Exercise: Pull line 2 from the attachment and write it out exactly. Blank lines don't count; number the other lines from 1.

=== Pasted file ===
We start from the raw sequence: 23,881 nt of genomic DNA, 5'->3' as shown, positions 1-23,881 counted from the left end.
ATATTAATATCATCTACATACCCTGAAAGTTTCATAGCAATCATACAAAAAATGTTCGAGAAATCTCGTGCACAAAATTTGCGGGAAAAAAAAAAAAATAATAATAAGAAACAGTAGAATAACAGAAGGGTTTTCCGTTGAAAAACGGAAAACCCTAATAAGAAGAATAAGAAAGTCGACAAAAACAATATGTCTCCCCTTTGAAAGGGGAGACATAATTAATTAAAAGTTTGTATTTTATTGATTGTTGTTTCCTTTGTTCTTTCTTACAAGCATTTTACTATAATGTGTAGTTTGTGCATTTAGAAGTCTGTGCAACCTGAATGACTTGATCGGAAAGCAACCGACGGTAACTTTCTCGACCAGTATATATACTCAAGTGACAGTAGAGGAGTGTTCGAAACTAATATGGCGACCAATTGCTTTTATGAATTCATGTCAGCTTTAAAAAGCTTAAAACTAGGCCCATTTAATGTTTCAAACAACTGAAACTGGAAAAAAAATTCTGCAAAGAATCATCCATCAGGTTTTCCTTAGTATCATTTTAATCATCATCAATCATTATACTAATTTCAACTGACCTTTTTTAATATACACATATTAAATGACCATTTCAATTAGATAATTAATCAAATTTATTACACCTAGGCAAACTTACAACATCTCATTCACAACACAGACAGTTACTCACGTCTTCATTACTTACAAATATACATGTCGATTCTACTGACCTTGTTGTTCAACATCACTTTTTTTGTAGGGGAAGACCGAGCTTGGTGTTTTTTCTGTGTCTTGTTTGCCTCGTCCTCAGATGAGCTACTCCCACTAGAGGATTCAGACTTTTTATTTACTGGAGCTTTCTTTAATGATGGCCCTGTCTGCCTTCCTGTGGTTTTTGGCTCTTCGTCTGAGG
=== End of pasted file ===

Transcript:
ATATTAATATCATCTACATACCCTGAAAGTTTCATAGCAATCATACAAAAAATGTTCGAGAAATCTCGTGCACAAAATTTGCGGGAAAAAAAAAAAAATAATAATAAGAAACAGTAGAATAACAGAAGGGTTTTCCGTTGAAAAACGGAAAACCCTAATAAGAAGAATAAGAAAGTCGACAAAAACAATATGTCTCCCCTTTGAAAGGGGAGACATAATTAATTAAAAGTTTGTATTTTATTGATTGTTGTTTCCTTTGTTCTTTCTTACAAGCATTTTACTATAATGTGTAGTTTGTGCATTTAGAAGTCTGTGCAACCTGAATGACTTGATCGGAAAGCAACCGACGGTAACTTTCTCGACCAGTATATATACTCAAGTGACAGTAGAGGAGTGTTCGAAACTAATATGGCGACCAATTGCTTTTATGAATTCATGTCAGCTTTAAAAAGCTTAAAACTAGGCCCATTTAATGTTTCAAACAACTGAAACTGGAAAAAAAATTCTGCAAAGAATCATCCATCAGGTTTTCCTTAGTATCATTTTAATCATCATCAATCATTATACTAATTTCAACTGACCTTTTTTAATATACACATATTAAATGACCATTTCAATTAGATAATTAATCAAATTTATTACACCTAGGCAAACTTACAACATCTCATTCACAACACAGACAGTTACTCACGTCTTCATTACTTACAAATATACATGTCGATTCTACTGACCTTGTTGTTCAACATCACTTTTTTTGTAGGGGAAGACCGAGCTTGGTGTTTTTTCTGTGTCTTGTTTGCCTCGTCCTCAGATGAGCTACTCCCACTAGAGGATTCAGACTTTTTATTTACTGGAGCTTTCTTTAATGATGGCCCTGTCTGCCTTCCTGTGGTTTTTGGCTCTTCGTCTGAGG